I would like to see women and men mounting a new campaign for a shorter work week…now perhaps a 30 hours week, meeting the needs of women and men in the childrearing years who shouldn’t be working 80-hour weeks as some do now.  A six-hour day while the kids are at school….more jobs for everybody, and new definitions of success for women and men.

And until that happens, we are all just doing our best, cobbling together our lives in the best way we can (and most of us are doing a really good job at this considering what we are up against).  And none of us need to be scared to death by Bennetts or scolded by Hirshman in the meantime.

And I’d like to see powerful women like Bennetts and Hirshman now start to use some of their newfound media power to do something useful for women.  To campaign to change Social Security laws that unfairly penalize stay-at-home-moms and other family caregivers, for a proper paid maternity leave, for the right to work a shortened day while your children are young, for better daycare.  Policies that could benefit all women, rich and poor, instead of constantly harping on these statistics and telling educated SAHMs to get back in the office.

Warner ends with a conversation she had with her daughter after her daughter told her that maybe Warner should ‘work less’:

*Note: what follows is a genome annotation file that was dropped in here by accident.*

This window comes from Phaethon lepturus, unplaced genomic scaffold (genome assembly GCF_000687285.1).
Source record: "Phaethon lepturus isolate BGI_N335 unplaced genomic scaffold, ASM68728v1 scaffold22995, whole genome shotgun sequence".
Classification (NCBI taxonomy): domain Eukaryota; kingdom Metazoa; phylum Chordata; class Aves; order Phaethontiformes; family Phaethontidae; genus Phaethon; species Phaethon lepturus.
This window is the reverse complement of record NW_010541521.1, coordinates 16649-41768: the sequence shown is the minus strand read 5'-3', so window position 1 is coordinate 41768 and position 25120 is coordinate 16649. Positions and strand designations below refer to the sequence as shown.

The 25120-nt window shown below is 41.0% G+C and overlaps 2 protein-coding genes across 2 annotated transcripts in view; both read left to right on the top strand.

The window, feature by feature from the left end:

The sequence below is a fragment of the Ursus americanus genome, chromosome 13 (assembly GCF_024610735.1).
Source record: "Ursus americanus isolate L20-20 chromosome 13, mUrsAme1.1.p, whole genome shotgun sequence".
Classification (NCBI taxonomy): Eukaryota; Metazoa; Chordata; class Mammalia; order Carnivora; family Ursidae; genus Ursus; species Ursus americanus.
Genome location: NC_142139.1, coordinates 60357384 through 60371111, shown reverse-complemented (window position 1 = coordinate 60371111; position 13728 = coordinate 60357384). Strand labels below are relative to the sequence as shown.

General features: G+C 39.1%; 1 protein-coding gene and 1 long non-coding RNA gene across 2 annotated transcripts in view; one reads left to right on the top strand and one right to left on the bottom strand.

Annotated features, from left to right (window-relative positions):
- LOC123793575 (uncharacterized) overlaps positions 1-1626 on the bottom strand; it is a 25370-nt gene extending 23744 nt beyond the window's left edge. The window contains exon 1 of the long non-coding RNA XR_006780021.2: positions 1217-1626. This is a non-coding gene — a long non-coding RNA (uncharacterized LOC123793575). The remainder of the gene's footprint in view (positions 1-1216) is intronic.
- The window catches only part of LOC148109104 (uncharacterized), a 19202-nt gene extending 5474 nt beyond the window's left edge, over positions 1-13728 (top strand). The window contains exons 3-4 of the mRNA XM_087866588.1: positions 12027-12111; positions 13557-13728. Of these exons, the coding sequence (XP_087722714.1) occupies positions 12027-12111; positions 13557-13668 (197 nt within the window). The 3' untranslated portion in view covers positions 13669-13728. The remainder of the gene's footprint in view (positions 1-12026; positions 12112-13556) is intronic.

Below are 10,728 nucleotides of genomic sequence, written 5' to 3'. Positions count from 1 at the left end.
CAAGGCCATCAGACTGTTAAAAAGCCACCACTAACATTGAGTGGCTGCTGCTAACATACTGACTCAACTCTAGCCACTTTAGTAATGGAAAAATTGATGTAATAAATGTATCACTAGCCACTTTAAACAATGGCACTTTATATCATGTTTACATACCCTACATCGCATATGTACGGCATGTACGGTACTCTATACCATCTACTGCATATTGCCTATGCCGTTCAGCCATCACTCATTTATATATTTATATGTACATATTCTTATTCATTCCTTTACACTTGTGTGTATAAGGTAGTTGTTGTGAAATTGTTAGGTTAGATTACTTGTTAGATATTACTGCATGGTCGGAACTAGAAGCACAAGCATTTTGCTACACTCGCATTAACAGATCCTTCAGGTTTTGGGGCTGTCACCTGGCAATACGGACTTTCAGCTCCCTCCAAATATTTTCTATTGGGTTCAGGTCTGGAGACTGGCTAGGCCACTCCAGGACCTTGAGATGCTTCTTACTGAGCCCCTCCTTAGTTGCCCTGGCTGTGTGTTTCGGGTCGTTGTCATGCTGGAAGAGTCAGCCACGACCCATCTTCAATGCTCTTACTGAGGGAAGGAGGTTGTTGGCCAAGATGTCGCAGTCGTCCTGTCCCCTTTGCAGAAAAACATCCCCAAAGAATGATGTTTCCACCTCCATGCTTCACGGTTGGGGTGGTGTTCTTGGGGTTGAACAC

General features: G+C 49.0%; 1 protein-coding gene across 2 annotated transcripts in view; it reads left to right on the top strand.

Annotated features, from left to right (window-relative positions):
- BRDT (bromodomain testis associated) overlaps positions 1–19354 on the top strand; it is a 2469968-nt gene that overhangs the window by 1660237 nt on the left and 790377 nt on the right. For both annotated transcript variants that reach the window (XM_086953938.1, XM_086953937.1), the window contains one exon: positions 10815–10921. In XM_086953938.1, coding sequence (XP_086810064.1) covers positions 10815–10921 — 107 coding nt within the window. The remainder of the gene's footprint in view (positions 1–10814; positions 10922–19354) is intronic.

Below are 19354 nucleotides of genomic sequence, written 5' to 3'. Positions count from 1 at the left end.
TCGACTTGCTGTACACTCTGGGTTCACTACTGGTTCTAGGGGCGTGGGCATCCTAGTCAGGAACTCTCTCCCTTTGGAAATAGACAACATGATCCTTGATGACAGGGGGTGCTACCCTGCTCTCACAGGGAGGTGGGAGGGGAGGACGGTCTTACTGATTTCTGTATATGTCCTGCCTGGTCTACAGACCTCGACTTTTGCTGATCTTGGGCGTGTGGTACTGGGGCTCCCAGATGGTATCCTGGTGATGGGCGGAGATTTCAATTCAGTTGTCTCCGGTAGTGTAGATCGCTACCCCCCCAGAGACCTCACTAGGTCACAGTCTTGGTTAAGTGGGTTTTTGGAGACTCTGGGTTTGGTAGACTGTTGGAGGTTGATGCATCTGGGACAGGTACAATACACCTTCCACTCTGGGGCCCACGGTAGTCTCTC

“You have career plans,” I said. “What are you going to do when you have children?”

“Well,” she said, thoughtfully. “I’ll be on the ocean a lot.” She paused again. She is planning to be a marine biologist. “I’ll just have to bring them with me,” she said.

That didn’t sound very realistic. But what is realistic?

I pictured Julia, her “good catch” husband back at home – a professor, perhaps, or a writer (god forbid), a man available to do pickup and dinner and bath and bedtime – while out on the waves she pined for her children.

Pine for them, I thought. It’s part of the “anxiety of liberty,” as, thanks to Bennetts, I now recall de Beauvoir once said.

It’s part of the good life. The truly good life, when you know the home fire’s kept burning, even if you have to go out to sea.

Here’s what I am starting to think.  I think that men have to start fighting with us.  I think that men have to start taking their Family Leave as lame and unpaid as it is, start asking for flexible and shortened work weeks right along with their working wives, and even start doing the simple things that working moms have been doing forever, like leaving the office on time and turning down projects and work when things are getting to be too much to balance along with their family life.  

I’m not sure how much more women can do without their parenting partners taking up the good fight.